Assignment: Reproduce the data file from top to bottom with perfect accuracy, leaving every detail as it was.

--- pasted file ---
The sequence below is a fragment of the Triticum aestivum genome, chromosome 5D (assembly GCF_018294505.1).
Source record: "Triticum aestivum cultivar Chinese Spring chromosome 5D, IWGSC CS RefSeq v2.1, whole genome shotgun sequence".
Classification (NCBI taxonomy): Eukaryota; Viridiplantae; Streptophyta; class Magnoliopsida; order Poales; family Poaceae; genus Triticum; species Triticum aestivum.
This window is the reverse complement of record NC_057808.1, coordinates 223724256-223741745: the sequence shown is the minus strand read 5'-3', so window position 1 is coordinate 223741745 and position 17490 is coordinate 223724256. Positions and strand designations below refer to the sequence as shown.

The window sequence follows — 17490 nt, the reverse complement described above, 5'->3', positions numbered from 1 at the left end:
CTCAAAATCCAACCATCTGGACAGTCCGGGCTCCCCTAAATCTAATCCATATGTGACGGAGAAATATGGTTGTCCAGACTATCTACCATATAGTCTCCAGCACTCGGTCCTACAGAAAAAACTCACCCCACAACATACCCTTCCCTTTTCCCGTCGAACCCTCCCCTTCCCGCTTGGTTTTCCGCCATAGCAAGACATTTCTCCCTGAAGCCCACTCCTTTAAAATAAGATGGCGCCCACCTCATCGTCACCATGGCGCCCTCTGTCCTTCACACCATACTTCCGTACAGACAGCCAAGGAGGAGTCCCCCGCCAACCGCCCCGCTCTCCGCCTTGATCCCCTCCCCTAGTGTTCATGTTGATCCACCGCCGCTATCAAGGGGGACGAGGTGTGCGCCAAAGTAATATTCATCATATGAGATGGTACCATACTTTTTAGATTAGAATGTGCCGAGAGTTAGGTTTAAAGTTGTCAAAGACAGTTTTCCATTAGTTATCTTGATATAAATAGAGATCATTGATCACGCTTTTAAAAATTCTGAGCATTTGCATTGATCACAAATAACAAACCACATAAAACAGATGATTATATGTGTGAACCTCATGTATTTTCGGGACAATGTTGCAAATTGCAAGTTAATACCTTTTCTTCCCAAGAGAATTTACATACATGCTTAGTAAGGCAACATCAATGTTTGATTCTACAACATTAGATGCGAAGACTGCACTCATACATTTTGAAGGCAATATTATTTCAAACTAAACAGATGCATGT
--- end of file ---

The sequence below is a fragment of the Triticum aestivum genome, chromosome 5D (assembly GCF_018294505.1).
Source record: "Triticum aestivum cultivar Chinese Spring chromosome 5D, IWGSC CS RefSeq v2.1, whole genome shotgun sequence".
Classification (NCBI taxonomy): Eukaryota; Viridiplantae; Streptophyta; class Magnoliopsida; order Poales; family Poaceae; genus Triticum; species Triticum aestivum.
This window is the reverse complement of record NC_057808.1, coordinates 223724256-223741745: the sequence shown is the minus strand read 5'-3', so window position 1 is coordinate 223741745 and position 17490 is coordinate 223724256. Positions and strand designations below refer to the sequence as shown.

The window sequence follows — 17490 nt, the reverse complement described above, 5'->3', positions numbered from 1 at the left end:
CTCAAAATCCAACCATCTGGACAGTCCGGGCTCCCCTAAATCTAATCCATATGTGACGGAGAAATATGGTTGTCCAGACTATCTACCATATAGTCTCCAGCACTCGGTCCTACAGAAAAAACTCACCCCACAACATACCCTTCCCTTTTCCCGTCGAACCCTCCCCTTCCCGCTTGGTTTTCCGCCATAGCAAGACATTTCTCCCTGAAGCCCACTCCTTTAAAATAAGATGGCGCCCACCTCATCGTCACCATGGCGCCCTCTGTCCTTCACACCATACTTCCGTACAGACAGCCAAGGAGGAGTCCCCCGCCAACCGCCCCGCTCTCCGCCTTGATCCCCTCCCCTAGTGTTCATGTTGATCCACCGCCGCTATCAAGGGGGACGAGGTGTGCGCCAAAGTAATATTCATCATATGAGATGGTACCATACTTTTTAGATTAGAATGTGCCGAGAGTTAGGTTTAAAGTTGTCAAAGACAGTTTTCCATTAGTTATCTTGATATAAATAGAGATCATTGATCACGCTTTTAAAAATTCTGAGCATTTGCATTGATCACAAATAACAAACCACATAAAACAGATGATTATATGTGTGAACCTCATGTATTTTCGGGACAATGTTGCAAATTGCAAGTTAATACCTTTTCTTCCCAAGAGAATTTACATACATGCTTAGTAAGGCAACATCAATGTTTGATTCTACAACATTAGATGCGAAGACTGCACTCATACATTTTGAAGGCAATATTATTTCAAACTAAACAGATGCATGT